Simulating Binary Populations in the Milky WayPublic Deposited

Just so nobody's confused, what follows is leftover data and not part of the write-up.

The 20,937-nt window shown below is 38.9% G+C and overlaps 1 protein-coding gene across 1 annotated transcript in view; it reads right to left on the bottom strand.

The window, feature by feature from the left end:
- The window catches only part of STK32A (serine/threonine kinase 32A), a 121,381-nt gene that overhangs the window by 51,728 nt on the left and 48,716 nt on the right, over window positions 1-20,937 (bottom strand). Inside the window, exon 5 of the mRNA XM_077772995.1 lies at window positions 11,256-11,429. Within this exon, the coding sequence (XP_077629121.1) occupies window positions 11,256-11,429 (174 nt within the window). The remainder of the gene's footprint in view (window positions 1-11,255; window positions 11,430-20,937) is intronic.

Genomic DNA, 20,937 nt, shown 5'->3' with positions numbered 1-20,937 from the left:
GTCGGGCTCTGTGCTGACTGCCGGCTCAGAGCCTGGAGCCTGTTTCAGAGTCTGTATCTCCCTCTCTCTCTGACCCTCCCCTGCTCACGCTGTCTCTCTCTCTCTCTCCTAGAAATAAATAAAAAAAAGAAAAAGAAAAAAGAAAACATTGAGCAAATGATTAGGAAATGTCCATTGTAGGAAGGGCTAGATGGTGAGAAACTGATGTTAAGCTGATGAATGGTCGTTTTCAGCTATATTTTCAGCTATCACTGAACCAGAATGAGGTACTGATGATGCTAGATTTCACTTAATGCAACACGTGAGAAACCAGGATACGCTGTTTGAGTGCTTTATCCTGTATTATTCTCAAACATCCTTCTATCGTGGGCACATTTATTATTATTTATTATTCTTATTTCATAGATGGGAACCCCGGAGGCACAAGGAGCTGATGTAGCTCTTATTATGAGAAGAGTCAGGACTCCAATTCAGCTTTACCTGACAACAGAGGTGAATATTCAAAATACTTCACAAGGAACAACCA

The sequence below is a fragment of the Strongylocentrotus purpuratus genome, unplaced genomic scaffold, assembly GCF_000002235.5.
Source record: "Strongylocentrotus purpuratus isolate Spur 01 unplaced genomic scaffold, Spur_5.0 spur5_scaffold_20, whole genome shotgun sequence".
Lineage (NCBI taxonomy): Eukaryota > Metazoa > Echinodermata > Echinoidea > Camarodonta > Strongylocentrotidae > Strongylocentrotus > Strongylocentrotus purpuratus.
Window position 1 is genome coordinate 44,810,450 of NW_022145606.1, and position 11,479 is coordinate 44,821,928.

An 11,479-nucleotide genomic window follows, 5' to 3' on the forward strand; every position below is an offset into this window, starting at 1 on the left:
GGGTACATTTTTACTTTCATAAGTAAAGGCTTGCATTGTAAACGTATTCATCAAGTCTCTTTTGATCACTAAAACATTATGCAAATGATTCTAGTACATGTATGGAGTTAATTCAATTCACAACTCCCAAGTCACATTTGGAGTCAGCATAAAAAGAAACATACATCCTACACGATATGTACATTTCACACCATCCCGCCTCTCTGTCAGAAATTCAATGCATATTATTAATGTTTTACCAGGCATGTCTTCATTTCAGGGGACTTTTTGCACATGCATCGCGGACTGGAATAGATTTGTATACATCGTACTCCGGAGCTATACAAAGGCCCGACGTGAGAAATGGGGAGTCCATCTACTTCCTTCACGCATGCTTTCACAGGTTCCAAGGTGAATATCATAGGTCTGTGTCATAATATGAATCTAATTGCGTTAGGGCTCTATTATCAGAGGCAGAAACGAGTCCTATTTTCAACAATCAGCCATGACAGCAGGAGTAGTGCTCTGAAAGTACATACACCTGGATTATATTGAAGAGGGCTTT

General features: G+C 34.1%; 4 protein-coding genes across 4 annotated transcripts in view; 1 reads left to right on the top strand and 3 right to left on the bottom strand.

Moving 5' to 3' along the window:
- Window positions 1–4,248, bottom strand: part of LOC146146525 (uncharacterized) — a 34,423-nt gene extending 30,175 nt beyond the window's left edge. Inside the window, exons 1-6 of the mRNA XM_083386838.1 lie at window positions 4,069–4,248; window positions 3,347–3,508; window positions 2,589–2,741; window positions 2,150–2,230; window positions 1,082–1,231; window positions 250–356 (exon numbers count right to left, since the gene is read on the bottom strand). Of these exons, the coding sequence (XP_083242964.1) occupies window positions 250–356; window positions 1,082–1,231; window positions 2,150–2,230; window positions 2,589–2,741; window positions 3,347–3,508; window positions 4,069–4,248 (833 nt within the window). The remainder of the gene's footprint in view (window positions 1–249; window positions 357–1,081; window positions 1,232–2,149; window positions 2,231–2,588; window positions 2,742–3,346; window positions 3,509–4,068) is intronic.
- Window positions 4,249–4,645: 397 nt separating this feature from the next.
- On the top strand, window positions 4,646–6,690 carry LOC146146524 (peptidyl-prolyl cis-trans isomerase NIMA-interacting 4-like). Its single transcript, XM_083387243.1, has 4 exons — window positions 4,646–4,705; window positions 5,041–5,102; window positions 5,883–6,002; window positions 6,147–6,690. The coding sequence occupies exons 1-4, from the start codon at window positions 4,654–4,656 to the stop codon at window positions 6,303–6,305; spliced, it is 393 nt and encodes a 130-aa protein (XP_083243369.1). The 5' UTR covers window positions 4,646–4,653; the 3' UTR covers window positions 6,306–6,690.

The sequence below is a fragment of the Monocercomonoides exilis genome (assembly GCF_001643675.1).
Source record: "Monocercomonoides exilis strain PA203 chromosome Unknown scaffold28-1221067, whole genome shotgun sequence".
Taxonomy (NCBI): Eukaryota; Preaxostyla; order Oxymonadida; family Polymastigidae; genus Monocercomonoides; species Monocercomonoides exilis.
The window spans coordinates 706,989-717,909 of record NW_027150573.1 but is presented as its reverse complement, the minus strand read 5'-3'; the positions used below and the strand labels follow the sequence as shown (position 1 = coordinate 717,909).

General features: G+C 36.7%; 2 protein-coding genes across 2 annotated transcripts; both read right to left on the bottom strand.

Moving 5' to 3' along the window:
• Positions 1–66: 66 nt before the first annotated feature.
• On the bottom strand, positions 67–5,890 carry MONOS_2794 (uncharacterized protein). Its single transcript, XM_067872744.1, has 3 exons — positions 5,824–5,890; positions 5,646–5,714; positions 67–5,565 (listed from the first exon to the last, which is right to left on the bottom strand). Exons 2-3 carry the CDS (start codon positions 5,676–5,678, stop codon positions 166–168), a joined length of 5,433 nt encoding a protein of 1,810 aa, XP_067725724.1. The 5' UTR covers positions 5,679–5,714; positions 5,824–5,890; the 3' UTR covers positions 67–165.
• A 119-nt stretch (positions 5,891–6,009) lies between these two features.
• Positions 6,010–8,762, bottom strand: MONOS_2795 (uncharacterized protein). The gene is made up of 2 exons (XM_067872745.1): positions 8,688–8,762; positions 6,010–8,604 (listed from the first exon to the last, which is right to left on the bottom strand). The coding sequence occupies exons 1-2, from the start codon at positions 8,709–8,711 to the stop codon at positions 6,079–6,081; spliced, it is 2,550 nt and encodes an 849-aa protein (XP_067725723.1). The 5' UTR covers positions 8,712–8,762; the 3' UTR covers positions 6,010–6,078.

The most promising probe into compact binary formation and evolution will be the populations resolved by both gravitational wave (GW) and electromagnetic (EM) observatories. As with any observation, theoretical models must be characterized to gain a fuller understanding of the underlying physics governing the observed population. Investigation of these models in population synthesis studies requires a study of the variance in the observable population from a statistical sample of population realizations. Traditional population synthesis studies have failed to investigate this variance since sizable computational resources are needed to generate a single population. My thesis research has been focused on the development of the Compact Object Synthesis and Monte-Carlo Investigation Code (COSMIC). COSMIC provides a key necessity in understanding the compact binary populations observable by current and future GW and EM observatories: the ability to generate a statistical sample of observable compact binary populations using the same computational power as previous population synthesis methods. COSMIC has been used in four studies to date to simulate populations of binary black holes, black holes orbiting luminous stellar companions, and accreting double white dwarfs.